Category Archives: podcast reviews

Not just normal… supernormal

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I’ve been catching up with podcasts recently, and was fascinated by For Good Reason‘s recent interview about supernormal stimuli with Dierdre Barrett.  She explains much about our problems as animals living in an artificial world: why we over-eat, why socialising online or by texting is more compelling than hanging out with our friends, why everything is louder and faster these days.

Essentially, Barrett researches the way that animals (including us) respond better to artificial over-stimulus than we do to natural levels of stimuli. We want saltier, sweeter, fattier food, bigger breasts, poutier lips, louder and more driving bass beats, faster cuts in our movies and more exciting roller coasters.  We want everything up to 11.  Hell, we want everything up to, 12, 13, 130 … faster, deeper, harder, MORE!

Two examples of animal responses to supernormal stimuli she cites are birds who ignore their own eggs in favour of bluer ones with bigger, blacker polkadots (how sweet, how stupid) and butterflies who boff card-board cut-outs and ignore the real lady butterfly flapping her wings enticingly nearby. How stupid. How ridiculous. How much does this explain about the porn industry?

Barrett’s soothing mantra is that we are people with brains and free-will, and are therefore able to overcome our response to the supernormal.  I was disappointed that Grothe didn’t challenge her on this. I like the way he inhabits the role of devil’s advocate to draw out his interviewees, but he ducked this one. There appears to be increasing evidence that free will is either an illusion or operates at trivial levels at best, which is something that Grothe is well aware of.  (A search for ‘free will’ in his previous podcasts at Point of Inquiry yields 117 hits). It is of course much easier for everyone if we act as if we have free will.  If we don’t, then all sorts of things about society will unravel. But that is another blog post for another day.

So while none of this was epiphanic, it deepened my awareness of the issues.  And if you don’t subscribe to Point of Inquiry or For Good Reason, and you like that kind of thing, then let me recommend them.

For your listening pleasure



Weekly podcasts – listen while you cook, drive, clean or run. These are stayers – regularly broadcasting and regularly worth listening to.   These are all made as podcasts and not radio programmes, with just one exception.


The Bugle – Andy Zaltzman and John Oliver riff irreverently off the week’s news and each other. Childish, intelligent, infectious. A weekly must.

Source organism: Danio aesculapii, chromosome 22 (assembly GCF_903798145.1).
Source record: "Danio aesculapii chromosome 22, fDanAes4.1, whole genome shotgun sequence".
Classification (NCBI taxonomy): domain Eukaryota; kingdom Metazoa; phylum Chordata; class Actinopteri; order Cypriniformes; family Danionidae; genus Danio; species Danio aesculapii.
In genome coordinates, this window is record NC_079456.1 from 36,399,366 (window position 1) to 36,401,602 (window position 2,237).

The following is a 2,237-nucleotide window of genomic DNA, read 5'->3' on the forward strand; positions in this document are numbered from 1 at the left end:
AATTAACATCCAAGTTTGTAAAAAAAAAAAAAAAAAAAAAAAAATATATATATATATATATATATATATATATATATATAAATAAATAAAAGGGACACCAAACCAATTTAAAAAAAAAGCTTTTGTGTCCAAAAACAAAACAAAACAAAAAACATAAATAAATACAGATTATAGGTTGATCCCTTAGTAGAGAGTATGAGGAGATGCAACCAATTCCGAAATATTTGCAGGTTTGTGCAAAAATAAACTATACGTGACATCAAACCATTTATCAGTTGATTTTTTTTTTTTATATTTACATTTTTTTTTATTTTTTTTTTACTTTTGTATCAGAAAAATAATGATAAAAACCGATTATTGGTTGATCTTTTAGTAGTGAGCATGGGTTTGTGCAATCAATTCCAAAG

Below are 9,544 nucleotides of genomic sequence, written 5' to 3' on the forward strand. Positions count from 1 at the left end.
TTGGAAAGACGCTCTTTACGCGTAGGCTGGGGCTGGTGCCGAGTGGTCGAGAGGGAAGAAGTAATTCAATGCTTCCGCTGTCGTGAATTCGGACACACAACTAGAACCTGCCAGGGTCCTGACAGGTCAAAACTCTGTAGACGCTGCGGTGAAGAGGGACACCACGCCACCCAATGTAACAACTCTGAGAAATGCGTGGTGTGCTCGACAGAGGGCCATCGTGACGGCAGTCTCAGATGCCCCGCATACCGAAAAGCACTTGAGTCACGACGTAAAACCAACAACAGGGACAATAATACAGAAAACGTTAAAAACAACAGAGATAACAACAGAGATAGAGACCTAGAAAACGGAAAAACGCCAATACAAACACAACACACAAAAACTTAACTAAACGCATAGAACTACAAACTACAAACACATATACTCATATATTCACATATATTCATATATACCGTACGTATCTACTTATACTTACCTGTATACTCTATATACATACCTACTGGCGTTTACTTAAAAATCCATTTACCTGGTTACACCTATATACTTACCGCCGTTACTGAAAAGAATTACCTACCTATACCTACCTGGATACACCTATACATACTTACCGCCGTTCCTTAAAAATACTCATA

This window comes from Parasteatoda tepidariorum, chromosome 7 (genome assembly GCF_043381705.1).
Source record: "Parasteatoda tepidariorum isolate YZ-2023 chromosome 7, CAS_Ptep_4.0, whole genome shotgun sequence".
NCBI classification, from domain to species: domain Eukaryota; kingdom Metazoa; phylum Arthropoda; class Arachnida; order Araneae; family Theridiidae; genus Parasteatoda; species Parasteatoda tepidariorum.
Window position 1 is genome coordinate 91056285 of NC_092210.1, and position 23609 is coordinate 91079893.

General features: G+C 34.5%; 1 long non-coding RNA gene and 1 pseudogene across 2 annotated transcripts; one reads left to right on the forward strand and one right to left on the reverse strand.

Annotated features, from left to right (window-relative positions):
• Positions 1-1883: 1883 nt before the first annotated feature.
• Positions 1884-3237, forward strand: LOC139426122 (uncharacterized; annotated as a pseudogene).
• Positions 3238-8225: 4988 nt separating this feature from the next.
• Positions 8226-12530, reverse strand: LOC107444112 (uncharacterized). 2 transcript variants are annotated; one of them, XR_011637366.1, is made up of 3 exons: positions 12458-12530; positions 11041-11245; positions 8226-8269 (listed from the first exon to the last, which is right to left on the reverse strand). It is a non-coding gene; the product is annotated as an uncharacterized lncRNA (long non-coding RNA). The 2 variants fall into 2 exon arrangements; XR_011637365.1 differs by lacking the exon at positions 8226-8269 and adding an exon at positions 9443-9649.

Answer me this – My but those Zaltzmen are clever.  And funny. Andy’s sister Helen (barely employed arts graduate), Olly Mann (hopeful weblebrity) and Helen’s partner Martin (long-haired physicist) chat about listeners’ questions, Ollie’s suspect personal hygiene, films, tv shows and books.


The Moth – ‘true stories told live on stage without notes’. There isn’t a dud among these; these are the wierd and funny s**t that happens to people, all superbly told. Breathtaking.

Escape Pod – a good collection of short(ish) science fiction stories – some of them classics of the genre, all of them appropriately read.


Norman Centuries – neat 20 minute episodes of enjoyable narrative history from Lars Brownworth who brought us the really excellent 12 Byzantine Rulers.

The History of Rome – an exceptional podcast covering the 800 year sweep from the wolf to the barbarians; we are currently on episode 70 or so and we’ve recently seen off Nero and are just about to have fun with the Flavians. A joy for the sarcastic asides alone. The man deserves an award.

Critical Thinking

Skeptoid – Brian Dunning is getting sharper and more impatient as the months go by, but these 10 minute deconstructions of popular myths are each of them well worth listening to.

Point of Inquiry – intelligent but agenda-driven conversations on religion, scepticism and society.  Not to everyone’s taste, but heady stuff if you like it.


Stuff you should know and The Things you Missed in History Class – endearing conversations on various subject by How Stuff Works staffers. They are sweetly enthusiastic on the topic de semain, and the girls have a breathy intelligence which is rather hot, while the boys are more laid-back and dudey.